Lightworks Pro is only available on a yearly license basis ($60). Some special codecs—Avid’s DNxHD, for example—attract a one-time fee.

EditShare Lightworks Pro 11.5
  • Spoogemonkey
    The absolute worst article on Tom's I've ever seen. Horribly overwritten and full of useless, embarrassing dribble. Pathetic.
  • randomstranger9
    Commenting commentary... who are the commentariat who could comment on comments? A commenter!

    See how annoying this kind of writing is?
  • HormusPeston
    I loved this article. I've been editing since the days when tape was pre-striped and when "hit record" required a mental countdown during pre-roll. Like most professional editors, I can edit on pretty much any system that you throw at me. Placing the playhead where you want it and knowing the equivalents of XCVB and match-frame gets 90% of the job done. IOJKL is standard -- the Avid standard. I remember the older FinalCut versions had absolutely idiotic shortcuts -- I think D was mapped to "Duplicate clip" or something silly...

    Cutting on the Avid is like being married: she grows on you and nothing else feels right. I've flirted with X, with Premiere CS6 and many others Incite, Edius, Media 100 but I still love my Avid. I carry my settings and jog shuttle with me.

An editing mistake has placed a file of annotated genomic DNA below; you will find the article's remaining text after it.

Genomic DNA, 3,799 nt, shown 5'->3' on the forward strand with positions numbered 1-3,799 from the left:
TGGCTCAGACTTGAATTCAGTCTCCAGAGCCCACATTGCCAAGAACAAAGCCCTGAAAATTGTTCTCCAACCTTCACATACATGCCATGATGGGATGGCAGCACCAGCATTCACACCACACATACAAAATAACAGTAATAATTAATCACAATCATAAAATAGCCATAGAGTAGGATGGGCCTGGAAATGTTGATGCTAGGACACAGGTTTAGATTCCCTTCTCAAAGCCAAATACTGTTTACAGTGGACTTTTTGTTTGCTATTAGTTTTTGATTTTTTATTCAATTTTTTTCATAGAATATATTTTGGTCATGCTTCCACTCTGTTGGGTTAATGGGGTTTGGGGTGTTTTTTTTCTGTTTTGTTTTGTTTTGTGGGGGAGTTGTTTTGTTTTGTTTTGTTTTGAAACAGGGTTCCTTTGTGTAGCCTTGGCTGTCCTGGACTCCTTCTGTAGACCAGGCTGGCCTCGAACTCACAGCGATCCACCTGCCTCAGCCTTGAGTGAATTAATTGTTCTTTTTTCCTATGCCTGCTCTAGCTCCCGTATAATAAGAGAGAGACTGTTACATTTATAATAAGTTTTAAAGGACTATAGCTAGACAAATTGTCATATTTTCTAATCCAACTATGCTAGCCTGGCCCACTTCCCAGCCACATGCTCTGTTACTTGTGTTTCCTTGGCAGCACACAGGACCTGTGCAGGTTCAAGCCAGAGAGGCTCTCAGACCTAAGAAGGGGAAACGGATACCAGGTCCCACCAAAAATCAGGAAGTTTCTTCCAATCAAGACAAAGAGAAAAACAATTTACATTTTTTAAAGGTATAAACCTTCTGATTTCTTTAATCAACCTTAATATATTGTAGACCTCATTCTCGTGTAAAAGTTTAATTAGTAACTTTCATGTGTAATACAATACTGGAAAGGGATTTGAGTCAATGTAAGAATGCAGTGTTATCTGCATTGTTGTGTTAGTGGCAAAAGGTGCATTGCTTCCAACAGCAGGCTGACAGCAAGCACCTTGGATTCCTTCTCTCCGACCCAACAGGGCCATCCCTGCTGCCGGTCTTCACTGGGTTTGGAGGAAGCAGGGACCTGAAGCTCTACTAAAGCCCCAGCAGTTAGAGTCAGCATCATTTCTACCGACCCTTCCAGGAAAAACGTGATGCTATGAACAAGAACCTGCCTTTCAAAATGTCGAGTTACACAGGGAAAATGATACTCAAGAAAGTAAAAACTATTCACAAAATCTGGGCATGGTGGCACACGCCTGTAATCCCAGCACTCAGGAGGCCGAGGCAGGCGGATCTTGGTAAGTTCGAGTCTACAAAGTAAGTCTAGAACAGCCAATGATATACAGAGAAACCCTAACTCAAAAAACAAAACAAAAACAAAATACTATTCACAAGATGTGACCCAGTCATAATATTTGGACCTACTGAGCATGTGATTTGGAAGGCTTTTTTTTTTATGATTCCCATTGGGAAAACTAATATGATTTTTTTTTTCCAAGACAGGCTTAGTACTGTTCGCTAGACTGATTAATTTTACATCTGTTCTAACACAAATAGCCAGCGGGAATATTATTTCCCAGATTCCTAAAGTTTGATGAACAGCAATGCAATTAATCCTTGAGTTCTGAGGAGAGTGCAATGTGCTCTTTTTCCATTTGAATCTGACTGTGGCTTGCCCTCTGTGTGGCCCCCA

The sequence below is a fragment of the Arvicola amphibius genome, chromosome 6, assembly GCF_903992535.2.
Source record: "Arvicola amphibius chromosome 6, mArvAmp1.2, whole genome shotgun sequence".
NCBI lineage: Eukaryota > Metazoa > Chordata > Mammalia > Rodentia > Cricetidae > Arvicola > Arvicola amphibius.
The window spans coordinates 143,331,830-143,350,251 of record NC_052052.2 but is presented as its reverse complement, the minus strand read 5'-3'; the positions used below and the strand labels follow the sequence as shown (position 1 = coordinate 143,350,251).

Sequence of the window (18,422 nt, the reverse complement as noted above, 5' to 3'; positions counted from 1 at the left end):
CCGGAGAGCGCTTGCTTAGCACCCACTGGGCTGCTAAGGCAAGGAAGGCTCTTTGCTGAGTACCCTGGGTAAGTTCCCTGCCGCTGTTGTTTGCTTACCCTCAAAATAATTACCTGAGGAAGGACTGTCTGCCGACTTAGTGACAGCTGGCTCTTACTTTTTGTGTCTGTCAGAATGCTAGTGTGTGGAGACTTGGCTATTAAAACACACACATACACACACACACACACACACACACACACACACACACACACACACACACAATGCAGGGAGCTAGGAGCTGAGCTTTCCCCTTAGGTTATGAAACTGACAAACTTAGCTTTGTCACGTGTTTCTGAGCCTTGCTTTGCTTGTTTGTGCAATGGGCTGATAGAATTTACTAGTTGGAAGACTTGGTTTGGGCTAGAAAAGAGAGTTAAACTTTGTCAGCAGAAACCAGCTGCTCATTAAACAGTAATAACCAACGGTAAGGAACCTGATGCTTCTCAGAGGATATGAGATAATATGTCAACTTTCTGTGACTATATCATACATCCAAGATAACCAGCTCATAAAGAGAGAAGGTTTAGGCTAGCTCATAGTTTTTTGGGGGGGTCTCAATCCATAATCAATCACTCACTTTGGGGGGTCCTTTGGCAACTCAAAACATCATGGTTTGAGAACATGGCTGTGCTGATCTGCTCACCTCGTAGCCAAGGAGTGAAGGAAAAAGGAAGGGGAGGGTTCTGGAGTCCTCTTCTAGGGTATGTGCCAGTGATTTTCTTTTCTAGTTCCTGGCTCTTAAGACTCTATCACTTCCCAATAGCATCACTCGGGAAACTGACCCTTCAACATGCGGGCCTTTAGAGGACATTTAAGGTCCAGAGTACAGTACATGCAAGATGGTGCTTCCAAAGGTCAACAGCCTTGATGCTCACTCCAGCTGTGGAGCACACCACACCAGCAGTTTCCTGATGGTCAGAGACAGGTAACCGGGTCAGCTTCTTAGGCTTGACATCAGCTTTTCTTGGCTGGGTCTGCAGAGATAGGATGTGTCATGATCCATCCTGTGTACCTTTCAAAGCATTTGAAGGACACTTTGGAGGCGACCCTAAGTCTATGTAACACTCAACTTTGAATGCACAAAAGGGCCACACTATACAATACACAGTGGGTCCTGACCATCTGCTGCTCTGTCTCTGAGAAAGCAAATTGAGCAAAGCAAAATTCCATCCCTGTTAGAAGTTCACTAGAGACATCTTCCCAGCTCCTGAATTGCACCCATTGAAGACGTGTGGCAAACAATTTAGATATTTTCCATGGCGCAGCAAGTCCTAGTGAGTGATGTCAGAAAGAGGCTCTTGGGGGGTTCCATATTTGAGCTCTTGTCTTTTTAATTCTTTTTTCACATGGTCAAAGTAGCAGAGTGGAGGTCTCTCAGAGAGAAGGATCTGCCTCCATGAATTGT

I grinned broadly at the author's comparison of Lightworks to a flatbed! Of course it is! This is the only review I have read that distinguished between a young editor willing to learn new software and an old dog.

    Thank you.

  • beetlejuicegr
    New way of writing an article i have to admit. I guess the writer wanted to show the creational side of it, unlike the tools making you "send a low res pic on a small mobile screen to get the ok" as he says somewhere

    Well sure after thousands of montage you will feel that way.
  • joe_newbuilder
    Each of these softwares targets a different market segment and has different requirements. Some software no matter how great has no traction in that market. It is pretty important to be using the tools that others in your industry expect.

    It is really important to see how these programs work with finishing tools. You really should use an editing program to do effects and color work because most of the time it limits the ability of professionals to collaborate using much higher quality tools geared to those tasks.

    As far as markets I have seen Avid, Final Cut and Premiere used in feature motion pictures. Projects are commonly shared between parts of production. So the editors who are doing all the logging and tagging of performances may not be doing the final cuts of the work. Each platform as a way of exporting tagging and conforming media so that when you move from one system to another each person can know they are looking at the correct clips.

    For episodic television Avid is all I see. The incredibly short schedules for TV pretty much live on the sharing infrastructure setup between AVID stations.

    That is also market dependent, I have seen European shows edited on Quantel.

    Unless you are big enough to make your own way, or so small you won't work with anyone else it's important to use what others in your field use
  • Frankenstein002
    Using avid media composer for a couple of years now. Am hapy with it...